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After the face of the neck has been planed perfectly level, the next step is to prepare the fingerboard which will later be glued on to the neck. This is best made of ebony� but the amateur guitar maker may have to compromise with a hard rosewood or walnut �or, as is used on some of the cheaper imported guitars, black-stained pearwood.
The finished fingerboard will be 171/2" long by 1/4" thick; 21/8" wide at one end and about 21/2" wide at the other. Care should be taken in preparing both sides of the ebony (taking great pains to see that the fingerboard is perfectly straight throughout its entire length) and, when this is done, mark a centre pencil line down the better side.
Now we come to the marking of the fret positions�and a lot depends upon this operation, for if it is not done correctly the finished guitar will not play in tune.
Great care must be taken over this work.
It would be wise to first mark the fret positions on a narrow strip of zinc or aluminium and, when this is completed, the markings can be transferred to the centre pencil line on the fingerboard with a fine-pointed scribing tool.
There are several methods of deciding the positions for the frets but the simplest, for the amateur guitar maker is what is known as the 17.835 rule.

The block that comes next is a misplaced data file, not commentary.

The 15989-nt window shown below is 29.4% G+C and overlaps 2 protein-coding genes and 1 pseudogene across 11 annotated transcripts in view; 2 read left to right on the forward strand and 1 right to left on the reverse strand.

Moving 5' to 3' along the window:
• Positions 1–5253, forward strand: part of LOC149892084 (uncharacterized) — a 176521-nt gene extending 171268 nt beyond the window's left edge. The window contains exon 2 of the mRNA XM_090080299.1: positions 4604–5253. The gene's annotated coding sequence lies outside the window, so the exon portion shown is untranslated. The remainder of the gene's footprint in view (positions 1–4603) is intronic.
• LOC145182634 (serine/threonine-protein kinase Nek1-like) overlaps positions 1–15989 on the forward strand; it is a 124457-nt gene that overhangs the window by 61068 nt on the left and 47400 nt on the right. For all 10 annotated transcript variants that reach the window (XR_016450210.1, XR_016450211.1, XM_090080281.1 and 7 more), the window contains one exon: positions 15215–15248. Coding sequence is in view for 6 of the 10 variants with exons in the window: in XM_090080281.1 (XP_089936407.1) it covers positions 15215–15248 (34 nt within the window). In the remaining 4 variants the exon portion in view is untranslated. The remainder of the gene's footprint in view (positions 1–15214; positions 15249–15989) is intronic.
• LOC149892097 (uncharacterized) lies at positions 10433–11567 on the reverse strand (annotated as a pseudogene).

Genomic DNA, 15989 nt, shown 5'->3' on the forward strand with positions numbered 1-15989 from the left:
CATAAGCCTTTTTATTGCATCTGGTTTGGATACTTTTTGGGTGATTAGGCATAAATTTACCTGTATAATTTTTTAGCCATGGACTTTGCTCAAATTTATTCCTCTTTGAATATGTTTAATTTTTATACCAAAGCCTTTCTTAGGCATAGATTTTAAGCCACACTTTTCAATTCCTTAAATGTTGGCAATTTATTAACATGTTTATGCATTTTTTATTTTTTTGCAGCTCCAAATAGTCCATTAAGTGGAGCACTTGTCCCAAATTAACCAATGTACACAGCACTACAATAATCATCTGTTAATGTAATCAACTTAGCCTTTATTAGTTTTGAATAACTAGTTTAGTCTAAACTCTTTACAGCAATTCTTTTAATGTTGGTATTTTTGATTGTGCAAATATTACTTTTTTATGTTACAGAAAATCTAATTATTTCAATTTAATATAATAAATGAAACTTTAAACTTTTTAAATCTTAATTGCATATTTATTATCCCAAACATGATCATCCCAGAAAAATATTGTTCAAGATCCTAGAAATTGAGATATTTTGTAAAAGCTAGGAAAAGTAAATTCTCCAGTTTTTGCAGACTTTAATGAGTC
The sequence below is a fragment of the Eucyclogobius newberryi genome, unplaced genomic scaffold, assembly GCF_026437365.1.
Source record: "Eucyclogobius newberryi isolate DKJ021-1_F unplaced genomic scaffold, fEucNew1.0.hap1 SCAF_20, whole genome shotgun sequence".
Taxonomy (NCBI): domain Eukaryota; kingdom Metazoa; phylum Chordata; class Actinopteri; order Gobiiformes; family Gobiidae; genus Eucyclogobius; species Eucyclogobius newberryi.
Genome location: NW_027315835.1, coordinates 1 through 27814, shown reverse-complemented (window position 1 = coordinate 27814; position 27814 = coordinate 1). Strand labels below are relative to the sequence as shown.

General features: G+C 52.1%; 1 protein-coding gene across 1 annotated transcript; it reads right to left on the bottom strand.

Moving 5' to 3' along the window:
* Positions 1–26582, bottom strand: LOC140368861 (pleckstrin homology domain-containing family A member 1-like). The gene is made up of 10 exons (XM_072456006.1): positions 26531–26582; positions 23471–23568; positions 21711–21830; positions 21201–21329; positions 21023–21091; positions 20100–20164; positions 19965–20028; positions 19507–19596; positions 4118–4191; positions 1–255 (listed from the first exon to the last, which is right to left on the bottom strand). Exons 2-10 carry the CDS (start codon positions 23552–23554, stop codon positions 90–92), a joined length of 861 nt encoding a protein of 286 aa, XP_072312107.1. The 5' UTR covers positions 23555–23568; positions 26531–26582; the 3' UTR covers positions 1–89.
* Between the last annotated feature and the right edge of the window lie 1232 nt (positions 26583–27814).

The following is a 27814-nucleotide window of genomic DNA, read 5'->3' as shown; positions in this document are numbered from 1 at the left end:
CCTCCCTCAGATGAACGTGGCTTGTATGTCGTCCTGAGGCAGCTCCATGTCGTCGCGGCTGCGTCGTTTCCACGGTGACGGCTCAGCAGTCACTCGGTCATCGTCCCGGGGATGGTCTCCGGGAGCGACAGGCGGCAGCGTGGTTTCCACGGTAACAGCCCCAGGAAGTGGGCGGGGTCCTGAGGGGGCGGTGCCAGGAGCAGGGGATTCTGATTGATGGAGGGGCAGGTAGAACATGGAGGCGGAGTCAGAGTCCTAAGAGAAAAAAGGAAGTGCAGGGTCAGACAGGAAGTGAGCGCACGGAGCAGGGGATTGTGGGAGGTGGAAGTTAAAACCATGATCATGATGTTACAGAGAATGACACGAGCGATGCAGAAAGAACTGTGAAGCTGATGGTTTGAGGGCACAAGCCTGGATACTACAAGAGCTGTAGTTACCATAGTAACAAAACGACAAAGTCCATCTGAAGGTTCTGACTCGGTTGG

In this, one takes the instrument's scale length (in our case, 255/8"�the distance from nut to bridge) and, having marked this dis�tance on our strip of zinc or aluminium it is divided by 17.835, which gives the posi�tion of the first fret�the fret nearest to the nut. Then the distance from the first fret to the bridge is again divided by 17.835 �and this gives the position of the second fret. Then the distance from the second fret to the bridge is again divided by 17.835� and this gives the position of the third fret; and so on until all the fret positions are marked.
As a check, the twelfth fret should be exactly halfway between nut and bridge, and the seventh fret two-thirds of the distance from nut to 12th fret.
When measuring scale length we take, the distance from the inner edge of the nut (i.e. the side of the nut nearer the fingerboard) to the inner edge of the bridge saddle (i.e. the edge nearer the soundhole).
Having transferred our markings cor�rectly to the centre line on the fingerboard, we can now return to the neck of the guitar.
Marking the inner edge of the nut in its correct position on the neck, we use the zinc markings of the fret positions to find where the twelfth fret will be. (This should be 12 13/16" (i.e. half of our scale length of 255/8".) This is the point where the neck will join the body of the guitar.
Prepare a dovetail at the end of the neck, tapering to the base (see Fig. 27) and cut the corresponding tapered slot in the top block of the body. This dovetail joint should allow the neck to fall slightly (i.e. the neck at the nut should be shghtly (about 1/8") below the level of the guitar face) and constant checking should be done with a straightedge to ensure that this " set" of the arm is correct.
The " set" of the neck can be checked as follows: